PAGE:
Herein are summarised data for five trials of donepezil,21–25 three of metrifonate26–28 and two of rivastigmine.29,30 Since the CCOHTA review was published, five additional trials of galantamine have become available and have been included.31–35 We have also included the two tacrine trials that met all criteria36,37 as did three trials of physostigmine.38–40

Operationalisation of the criteria to assess meaningfulness

Statistical significance was assessed through an overview of the published literature, and held to be the case whenever the primary analysis demonstrated that the results were unlikely (p<0.05) to have been observed if the null hypothesis (of no difference between the active treatment and placebo groups) were true.

The criterion of being large enough to be clinically detectable was assessed by estimating effect sizes. Although the term is sometimes used simply to refer to the absolute differences between placebo and treatment groups,12 a standard effect size relates this number to the observed variance in the measures.41 Effect sizes were calculated as either (or both, where available) Cohen’s d or standardised response means (SRMs). Both Cohen’s d and SRMs calculate a “signal”, for any measure, as the mean difference at the endpoint between those on active treatment and those on placebo, given baseline differences (that is, xt2−t1 − yt2−t1, where x is the active treatment group, y is the placebo group, t2 is the endpoint and t1 is the baseline). Both compare this signal in the average difference to an estimate of “noise”: either the pooled baseline deviation (Cohen’s d) or the pooled standard deviation of the change score (SRM). In the calculation of both Cohen’s d and SRM, and given that higher scores of each of the CIBIC-Plus and ADAS-Cog suggest worse disease, effect sizes that favour treatment will have negative values. Each study showed favourable effects, so that, for convenience only the absolute values are presented.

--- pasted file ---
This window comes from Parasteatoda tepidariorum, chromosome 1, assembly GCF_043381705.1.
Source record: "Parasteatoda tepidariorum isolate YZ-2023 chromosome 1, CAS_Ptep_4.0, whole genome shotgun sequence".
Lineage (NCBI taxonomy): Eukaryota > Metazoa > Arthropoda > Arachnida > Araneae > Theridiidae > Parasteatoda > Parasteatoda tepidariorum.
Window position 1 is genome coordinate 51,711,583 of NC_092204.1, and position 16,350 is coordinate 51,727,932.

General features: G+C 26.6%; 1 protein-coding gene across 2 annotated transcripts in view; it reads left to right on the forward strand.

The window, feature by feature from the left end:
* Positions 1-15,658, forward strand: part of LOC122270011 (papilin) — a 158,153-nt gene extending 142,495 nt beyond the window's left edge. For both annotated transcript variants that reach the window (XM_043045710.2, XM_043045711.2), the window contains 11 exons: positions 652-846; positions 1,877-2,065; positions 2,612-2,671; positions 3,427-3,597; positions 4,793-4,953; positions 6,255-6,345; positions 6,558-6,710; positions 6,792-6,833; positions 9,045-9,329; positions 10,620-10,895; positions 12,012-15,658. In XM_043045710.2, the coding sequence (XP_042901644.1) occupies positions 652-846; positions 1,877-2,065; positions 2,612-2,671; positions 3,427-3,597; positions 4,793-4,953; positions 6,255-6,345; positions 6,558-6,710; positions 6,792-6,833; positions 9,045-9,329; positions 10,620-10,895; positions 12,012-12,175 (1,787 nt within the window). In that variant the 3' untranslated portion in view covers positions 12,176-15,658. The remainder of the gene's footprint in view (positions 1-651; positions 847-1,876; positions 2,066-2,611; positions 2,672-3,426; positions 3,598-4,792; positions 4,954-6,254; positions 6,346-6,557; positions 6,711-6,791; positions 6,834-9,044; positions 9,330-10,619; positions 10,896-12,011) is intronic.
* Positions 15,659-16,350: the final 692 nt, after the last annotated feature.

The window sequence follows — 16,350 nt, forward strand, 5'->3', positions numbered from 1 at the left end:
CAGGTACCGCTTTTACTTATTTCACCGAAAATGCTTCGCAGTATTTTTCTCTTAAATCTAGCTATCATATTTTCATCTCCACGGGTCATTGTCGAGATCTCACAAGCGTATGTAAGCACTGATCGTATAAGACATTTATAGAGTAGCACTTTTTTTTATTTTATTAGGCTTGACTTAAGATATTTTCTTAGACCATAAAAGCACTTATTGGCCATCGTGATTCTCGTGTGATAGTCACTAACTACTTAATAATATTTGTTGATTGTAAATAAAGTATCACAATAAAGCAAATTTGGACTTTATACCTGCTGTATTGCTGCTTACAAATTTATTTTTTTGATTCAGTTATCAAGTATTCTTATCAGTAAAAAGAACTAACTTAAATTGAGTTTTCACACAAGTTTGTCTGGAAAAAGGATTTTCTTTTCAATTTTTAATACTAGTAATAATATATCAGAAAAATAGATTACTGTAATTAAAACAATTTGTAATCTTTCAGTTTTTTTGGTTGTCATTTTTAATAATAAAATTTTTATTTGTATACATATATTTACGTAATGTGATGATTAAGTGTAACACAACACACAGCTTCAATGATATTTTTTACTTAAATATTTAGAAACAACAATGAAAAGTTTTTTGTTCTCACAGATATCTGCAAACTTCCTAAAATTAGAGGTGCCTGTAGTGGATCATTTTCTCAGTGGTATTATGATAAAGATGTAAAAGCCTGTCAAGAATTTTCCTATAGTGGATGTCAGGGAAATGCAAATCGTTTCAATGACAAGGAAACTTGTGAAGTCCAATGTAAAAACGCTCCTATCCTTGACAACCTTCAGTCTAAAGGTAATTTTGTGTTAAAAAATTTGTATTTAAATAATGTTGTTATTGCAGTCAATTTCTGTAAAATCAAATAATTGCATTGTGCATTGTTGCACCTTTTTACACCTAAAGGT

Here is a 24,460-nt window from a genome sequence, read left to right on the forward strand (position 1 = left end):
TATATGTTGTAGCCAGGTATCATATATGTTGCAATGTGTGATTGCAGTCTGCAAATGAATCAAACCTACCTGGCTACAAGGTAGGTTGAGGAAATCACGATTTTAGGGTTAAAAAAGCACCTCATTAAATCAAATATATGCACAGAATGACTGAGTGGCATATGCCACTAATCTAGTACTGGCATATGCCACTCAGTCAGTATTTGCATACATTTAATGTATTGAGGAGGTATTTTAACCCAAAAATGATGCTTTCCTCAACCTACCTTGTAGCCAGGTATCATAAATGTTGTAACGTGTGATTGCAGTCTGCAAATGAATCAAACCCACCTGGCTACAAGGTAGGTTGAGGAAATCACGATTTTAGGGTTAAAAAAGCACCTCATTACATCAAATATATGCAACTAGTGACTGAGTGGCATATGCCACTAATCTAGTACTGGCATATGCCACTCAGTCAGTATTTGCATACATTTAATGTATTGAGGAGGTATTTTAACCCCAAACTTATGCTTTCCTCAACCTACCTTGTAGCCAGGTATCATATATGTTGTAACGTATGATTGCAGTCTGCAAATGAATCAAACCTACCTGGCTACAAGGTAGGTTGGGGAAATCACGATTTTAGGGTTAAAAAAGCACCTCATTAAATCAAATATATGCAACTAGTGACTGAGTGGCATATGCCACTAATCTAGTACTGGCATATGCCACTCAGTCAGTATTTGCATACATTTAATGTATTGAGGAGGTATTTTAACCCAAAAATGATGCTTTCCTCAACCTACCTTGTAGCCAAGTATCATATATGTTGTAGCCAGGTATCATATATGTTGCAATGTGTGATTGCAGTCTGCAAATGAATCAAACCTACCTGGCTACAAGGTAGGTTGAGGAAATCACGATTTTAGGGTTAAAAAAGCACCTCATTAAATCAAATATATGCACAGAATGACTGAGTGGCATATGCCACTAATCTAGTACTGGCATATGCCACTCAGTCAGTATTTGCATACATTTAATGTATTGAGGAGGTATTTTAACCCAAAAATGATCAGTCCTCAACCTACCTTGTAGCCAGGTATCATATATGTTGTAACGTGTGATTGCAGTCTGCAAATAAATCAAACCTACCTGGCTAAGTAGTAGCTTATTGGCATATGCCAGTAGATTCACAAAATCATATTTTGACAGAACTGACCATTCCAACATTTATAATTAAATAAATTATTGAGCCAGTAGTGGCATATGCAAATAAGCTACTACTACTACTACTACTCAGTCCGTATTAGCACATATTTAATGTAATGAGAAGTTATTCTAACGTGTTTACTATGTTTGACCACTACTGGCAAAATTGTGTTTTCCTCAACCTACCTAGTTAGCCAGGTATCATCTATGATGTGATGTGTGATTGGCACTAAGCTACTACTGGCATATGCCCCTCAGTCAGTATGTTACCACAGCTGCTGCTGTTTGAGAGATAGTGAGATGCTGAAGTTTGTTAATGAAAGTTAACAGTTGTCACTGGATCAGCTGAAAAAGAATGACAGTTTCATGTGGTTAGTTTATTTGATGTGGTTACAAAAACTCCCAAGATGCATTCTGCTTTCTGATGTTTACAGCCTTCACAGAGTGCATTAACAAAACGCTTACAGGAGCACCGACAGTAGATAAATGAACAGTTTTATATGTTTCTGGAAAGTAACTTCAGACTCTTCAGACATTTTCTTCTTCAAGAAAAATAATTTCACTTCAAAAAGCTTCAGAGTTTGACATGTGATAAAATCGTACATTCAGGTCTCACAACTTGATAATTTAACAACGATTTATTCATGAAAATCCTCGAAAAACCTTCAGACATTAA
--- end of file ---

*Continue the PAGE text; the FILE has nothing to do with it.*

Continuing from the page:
On theoretical grounds, and given that the best bias is conservative—that is, least likely to show a treatment benefit, the choice between Cohen’s d and SRM depends on assumptions about the characteristics of the sample under study. If the sample is artificially homogeneous at the outset (for example, as a result of strict inclusion/exclusion criteria) then the baseline variance will be artificially small, Cohen’s d will be speciously large, and thus SRM would be preferred. On the other hand, if the sample becomes more homogeneous over time (for example, through survivor effects) the opposite would be the case and Cohen’s d would be preferred. As this proposition has not been formally tested in anti-dementia trials, where possible, we present both estimates. Also presented are the absolute differences in relation to overall patterns of improvement or decline. We also estimated these measures with those observed to have completed the trial (observed cases; OC) and with the LOCF in an ITT analysis. Not every study precisely specifies the definition, but here the ITT sample is taken to comprise all patients who received at least one dose of double blind study medication, and for whom data are available from the baseline evaluation and at least one post-baseline assessment. An ITT/OC analysis includes only those patients who received at least one dose of study medication, had a baseline evaluation, and had a final evaluation at the scheduled end of the trial while on double blind study medication. This is also referred to as a “completers” analysis. An ITT/LOCF analysis consists of all patients who received at least one dose of study medication, and had at least one pretreatment evaluation and one evaluation after the start of treatment. The last observation is carried forward and used as a so-called endpoint evaluation.